Dec 04, 2012

Sweet Origins: Sufganiyot for Hanukkah

By: Amy Atlas, in Great Finds, Sweet Origins

The first night of Hanukkah is already this Saturday. My boys are already asking about when they’ll get to taste their Sufganiyot. On Hanukkah, it is a tradition to eat these jelly filled, deep fried doughnuts. It is just one of the fried foods {there are also latkes} that reminds us of the miracle that occurred during the Maccabean Revolt, when oil that was lighting the sacred lamp during the rededication of the holy temple was expected to only last one night but then lasted eight nights. The name Sufganiyot derives from the Hebrew word for sponge, which perfectly describes the way the Sufganiyot absorbs oil. Usually eaten warm, they are often topped with powdered sugar and they practically melt in your mouth. While the fried component of the Sufganiyot is more significant then the actual jelly inside, we did notice some variations of the jelly doughnut that can be served as additional desserts during the eight nights of Hanukkah. We even found a fun jelly doughnut craft for the kids to make in preparation of the holiday. What are your traditions for the holiday?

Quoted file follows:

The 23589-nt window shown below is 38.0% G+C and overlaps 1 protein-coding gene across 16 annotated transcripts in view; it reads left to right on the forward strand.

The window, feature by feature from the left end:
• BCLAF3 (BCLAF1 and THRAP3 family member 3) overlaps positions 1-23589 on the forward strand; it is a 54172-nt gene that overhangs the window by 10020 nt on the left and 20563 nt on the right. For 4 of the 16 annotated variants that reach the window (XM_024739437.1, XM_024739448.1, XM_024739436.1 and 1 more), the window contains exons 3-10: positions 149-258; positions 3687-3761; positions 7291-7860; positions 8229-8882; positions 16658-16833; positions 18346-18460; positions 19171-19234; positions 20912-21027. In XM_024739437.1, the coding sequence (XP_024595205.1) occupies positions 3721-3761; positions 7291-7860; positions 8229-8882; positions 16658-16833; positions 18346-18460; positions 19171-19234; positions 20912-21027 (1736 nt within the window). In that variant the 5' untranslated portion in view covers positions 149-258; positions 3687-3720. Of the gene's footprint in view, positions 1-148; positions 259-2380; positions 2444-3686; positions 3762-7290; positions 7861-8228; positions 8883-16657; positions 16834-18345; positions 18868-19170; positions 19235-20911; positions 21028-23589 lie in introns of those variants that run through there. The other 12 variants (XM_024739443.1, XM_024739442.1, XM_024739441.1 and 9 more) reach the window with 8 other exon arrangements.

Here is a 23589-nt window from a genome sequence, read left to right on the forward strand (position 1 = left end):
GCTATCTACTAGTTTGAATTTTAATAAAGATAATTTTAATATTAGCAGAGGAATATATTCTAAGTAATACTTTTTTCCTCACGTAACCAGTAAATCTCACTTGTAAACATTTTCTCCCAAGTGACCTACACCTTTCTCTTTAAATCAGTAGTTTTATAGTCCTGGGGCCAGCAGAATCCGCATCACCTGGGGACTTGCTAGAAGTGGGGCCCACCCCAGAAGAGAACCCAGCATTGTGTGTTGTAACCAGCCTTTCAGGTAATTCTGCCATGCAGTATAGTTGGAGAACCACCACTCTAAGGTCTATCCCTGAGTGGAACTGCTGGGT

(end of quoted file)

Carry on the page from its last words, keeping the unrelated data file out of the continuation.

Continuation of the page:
Fun Fact – In 1995, culinary students at the Hadassah College of Technology in Jerusalem whipped up the world’s largest sufganiyot, weighing 35 pounds, including 5 pounds of jelly!

1) above – Mini Doughnuts with Jam 2) Jam Filled Sponge Cupcakes 3) Low Fat Strawberry Jelly Doughnuts 4) Apple Zeppole with Jelly Dipping Sauce 5) Jelly Doughnut Pin Cushion 6) Donut Butter Mousse with Raspberry Sauce 7) Jelly Doughnut Madelines 8 ) Jelly Donut Macaron

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